One of the most highly regarded books of the 20th century was Ernest Becker’s “The Denial of Death.” Winner of the 1974 Pulitzer Prize, the book is regarded as a classic for its analysis of how human beings deny their mortality.
But there is something people deny more than mortality: evil. Someone should write a book on the denial of evil; that would be much more important because while we cannot prevent death, we can prevent evil.
The most glaring example of the denial of evil is communism, an ideology that, within a period of only 60 years, created modern totalitarianism and deprived of human rights, tortured, starved and killed more people than any other ideology in history.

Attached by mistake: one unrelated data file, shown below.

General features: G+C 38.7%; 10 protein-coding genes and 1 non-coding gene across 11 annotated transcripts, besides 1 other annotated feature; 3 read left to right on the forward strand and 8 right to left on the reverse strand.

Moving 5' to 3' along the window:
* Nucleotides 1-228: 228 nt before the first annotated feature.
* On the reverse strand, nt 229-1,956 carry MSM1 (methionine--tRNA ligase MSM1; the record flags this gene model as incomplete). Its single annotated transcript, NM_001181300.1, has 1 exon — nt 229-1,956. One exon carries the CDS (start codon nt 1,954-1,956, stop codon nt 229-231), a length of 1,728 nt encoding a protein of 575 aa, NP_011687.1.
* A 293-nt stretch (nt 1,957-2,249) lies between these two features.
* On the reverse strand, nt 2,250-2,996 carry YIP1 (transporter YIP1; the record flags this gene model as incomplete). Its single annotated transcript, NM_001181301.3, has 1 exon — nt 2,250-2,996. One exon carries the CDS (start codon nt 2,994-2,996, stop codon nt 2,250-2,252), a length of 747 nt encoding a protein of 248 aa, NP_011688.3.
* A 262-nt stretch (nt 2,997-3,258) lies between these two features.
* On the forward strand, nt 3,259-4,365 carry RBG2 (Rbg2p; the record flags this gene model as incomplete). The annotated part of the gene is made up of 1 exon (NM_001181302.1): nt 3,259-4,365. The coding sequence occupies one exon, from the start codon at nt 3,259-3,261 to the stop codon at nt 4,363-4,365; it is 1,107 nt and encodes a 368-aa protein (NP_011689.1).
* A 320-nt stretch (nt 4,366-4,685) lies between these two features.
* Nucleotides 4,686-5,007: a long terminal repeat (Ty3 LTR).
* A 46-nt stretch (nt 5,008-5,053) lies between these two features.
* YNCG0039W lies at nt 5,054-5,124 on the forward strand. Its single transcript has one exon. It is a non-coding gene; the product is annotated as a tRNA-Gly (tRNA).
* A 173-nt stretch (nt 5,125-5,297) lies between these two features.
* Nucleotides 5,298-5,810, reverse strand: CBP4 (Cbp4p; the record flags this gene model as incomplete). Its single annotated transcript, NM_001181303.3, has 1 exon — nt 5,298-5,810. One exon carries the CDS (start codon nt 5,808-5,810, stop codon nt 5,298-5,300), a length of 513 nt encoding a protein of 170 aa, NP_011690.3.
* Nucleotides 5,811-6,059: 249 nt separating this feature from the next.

Why people ignore, or even deny, communist evil is the subject of a previous column as well as a Prager University video, “Why Isn’t Communism as Hated as Nazism?” I will, therefore,